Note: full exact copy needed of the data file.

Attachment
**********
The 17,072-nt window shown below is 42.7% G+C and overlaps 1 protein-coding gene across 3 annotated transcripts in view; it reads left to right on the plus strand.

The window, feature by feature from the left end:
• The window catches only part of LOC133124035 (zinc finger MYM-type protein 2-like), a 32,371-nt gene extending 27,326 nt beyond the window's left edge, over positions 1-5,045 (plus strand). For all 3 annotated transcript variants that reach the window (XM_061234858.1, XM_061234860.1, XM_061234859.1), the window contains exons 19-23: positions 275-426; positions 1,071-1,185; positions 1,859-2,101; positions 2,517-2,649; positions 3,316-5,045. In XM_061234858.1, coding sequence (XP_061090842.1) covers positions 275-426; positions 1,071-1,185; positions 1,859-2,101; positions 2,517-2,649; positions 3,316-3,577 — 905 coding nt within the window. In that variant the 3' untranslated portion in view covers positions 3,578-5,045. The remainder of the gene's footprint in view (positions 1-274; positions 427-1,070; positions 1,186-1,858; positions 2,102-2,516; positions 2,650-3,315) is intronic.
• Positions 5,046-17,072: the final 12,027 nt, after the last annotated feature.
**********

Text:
The 17,072-nt window shown below is 42.7% G+C and overlaps 1 protein-coding gene across 3 annotated transcripts in view; it reads left to right on the plus strand.

The window, feature by feature from the left end:
• The window catches only part of LOC133124035 (zinc finger MYM-type protein 2-like), a 32,371-nt gene extending 27,326 nt beyond the window's left edge, over positions 1-5,045 (plus strand). For all 3 annotated transcript variants that reach the window (XM_061234858.1, XM_061234860.1, XM_061234859.1), the window contains exons 19-23: positions 275-426; positions 1,071-1,185; positions 1,859-2,101; positions 2,517-2,649; positions 3,316-5,045. In XM_061234858.1, coding sequence (XP_061090842.1) covers positions 275-426; positions 1,071-1,185; positions 1,859-2,101; positions 2,517-2,649; positions 3,316-3,577 — 905 coding nt within the window. In that variant the 3' untranslated portion in view covers positions 3,578-5,045. The remainder of the gene's footprint in view (positions 1-274; positions 427-1,070; positions 1,186-1,858; positions 2,102-2,516; positions 2,650-3,315) is intronic.
• Positions 5,046-17,072: the final 12,027 nt, after the last annotated feature.